Death penalty : maintaining that the EU should take a more determined stand, Parliament called on the EU institutions and the Member States to strengthen their commitment and political will with a view to securing a worldwide moratorium on capital punishment . It emphasised the need to interpret the respective EU guidelines on the death penalty and torture as cross-cutting. It considered deplorable the physical and psychological isolation of, and pressures on, prisoners on death row. Parliament reiterated the need for a comprehensive legal study and discussions at UN level on the links between the application of the death penalty, including the death row phenomenon of severe mental trauma and physical deterioration, and the prohibition on torture and cruel, inhuman or degrading treatment or punishment.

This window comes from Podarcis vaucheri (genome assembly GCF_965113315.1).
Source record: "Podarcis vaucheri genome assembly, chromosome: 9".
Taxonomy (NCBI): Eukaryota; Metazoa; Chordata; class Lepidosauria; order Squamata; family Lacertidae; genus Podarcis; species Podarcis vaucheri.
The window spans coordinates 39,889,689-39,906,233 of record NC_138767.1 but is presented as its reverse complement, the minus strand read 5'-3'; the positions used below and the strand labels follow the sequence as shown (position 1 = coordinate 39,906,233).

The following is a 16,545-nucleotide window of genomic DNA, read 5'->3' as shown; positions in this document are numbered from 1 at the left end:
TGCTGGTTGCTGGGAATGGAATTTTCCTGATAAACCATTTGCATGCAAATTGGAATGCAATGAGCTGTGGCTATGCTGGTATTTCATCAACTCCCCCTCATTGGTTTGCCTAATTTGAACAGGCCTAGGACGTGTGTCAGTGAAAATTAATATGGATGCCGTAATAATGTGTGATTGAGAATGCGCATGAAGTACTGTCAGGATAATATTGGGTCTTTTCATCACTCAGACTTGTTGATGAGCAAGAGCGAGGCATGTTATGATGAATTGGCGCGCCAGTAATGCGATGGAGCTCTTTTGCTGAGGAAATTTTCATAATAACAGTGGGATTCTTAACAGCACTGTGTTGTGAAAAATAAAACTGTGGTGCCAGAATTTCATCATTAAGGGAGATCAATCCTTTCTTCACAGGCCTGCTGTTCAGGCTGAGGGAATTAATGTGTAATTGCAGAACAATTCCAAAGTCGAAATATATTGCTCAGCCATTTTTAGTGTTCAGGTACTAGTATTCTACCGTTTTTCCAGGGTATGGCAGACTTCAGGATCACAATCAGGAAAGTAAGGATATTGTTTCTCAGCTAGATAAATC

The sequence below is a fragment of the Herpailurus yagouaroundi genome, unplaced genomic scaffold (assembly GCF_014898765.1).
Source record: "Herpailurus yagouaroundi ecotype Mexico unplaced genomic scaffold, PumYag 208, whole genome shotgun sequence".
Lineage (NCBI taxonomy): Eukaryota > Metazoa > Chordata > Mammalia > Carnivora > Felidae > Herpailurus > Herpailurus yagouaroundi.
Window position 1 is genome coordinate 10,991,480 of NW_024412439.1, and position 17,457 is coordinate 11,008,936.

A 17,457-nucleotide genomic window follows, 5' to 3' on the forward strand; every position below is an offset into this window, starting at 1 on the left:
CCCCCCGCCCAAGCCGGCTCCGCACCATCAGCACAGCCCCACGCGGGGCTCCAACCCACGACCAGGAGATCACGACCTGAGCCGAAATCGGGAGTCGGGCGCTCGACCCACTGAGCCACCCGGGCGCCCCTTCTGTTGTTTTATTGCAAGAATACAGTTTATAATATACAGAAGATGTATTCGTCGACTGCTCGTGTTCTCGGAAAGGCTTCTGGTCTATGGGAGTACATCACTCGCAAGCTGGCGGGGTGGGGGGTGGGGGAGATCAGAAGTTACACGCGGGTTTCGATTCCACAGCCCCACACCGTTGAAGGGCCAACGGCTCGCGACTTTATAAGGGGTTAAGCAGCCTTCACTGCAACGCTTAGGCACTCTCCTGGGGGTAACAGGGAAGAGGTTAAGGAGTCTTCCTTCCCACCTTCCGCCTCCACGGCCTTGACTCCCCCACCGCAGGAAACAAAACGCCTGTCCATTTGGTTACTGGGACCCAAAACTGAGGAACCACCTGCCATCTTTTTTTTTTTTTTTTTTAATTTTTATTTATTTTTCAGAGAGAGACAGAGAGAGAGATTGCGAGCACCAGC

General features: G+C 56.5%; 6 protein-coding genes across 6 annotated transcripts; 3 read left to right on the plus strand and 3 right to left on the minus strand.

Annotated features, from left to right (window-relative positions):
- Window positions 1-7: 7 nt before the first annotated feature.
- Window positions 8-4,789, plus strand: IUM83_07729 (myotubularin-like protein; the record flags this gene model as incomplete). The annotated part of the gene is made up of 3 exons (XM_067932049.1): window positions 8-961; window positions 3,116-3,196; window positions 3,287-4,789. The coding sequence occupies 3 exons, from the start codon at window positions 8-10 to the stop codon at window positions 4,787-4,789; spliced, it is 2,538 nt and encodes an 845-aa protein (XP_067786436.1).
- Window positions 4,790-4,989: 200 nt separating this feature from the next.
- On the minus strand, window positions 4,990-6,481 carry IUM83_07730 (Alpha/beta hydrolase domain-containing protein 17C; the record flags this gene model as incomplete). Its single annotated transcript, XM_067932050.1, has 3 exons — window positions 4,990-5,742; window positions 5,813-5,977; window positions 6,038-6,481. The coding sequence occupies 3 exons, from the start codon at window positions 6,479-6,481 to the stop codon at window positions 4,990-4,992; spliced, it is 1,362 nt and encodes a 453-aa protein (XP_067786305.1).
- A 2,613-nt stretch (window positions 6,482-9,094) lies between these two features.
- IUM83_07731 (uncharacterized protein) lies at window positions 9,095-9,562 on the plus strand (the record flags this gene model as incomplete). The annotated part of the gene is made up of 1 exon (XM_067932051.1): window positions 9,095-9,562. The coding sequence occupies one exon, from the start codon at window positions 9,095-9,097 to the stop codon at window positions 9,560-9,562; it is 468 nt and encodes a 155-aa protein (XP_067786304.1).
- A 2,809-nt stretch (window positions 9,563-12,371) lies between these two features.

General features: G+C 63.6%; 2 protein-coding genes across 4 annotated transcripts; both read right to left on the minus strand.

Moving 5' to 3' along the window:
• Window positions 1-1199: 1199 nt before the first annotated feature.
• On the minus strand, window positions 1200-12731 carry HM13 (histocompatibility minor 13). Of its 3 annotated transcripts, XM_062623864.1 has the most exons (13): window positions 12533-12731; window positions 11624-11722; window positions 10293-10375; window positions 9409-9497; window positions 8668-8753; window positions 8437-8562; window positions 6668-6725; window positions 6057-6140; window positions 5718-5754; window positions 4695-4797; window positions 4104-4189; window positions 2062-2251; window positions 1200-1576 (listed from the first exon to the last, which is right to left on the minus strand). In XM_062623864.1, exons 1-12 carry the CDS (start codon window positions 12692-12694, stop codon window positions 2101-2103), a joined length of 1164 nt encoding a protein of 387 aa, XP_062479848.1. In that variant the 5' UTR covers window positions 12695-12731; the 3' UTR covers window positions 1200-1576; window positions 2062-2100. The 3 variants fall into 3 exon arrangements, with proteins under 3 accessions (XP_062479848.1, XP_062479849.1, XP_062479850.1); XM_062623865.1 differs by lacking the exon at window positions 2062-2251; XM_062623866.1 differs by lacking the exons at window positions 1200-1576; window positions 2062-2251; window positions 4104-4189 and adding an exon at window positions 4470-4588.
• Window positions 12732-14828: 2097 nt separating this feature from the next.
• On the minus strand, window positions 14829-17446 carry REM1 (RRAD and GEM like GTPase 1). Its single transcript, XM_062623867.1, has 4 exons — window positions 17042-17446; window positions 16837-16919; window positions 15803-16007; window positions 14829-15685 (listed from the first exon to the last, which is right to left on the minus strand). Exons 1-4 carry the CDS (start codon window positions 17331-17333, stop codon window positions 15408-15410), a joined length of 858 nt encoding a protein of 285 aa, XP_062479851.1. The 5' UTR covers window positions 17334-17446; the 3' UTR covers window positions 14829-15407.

In this respect, Parliament is deeply concerned at recent reports of EU-based companies supplying chemicals used for lethal injection drugs in the USA . It welcomed, in this connection, the development by a number of European pharmaceutical companies of a contractual export and control system aimed at ensuring that the product Propofol is not used for lethal injections in countries still applying the death penalty, including the USA.

Parliament also supported an immediate ban on stoning .

Furthermore, the EU is called upon to:

take political, diplomatic and financial measures to prevent the torture of children; address the use of the internet by adults and children for the psychological torture of children and harassment through social media.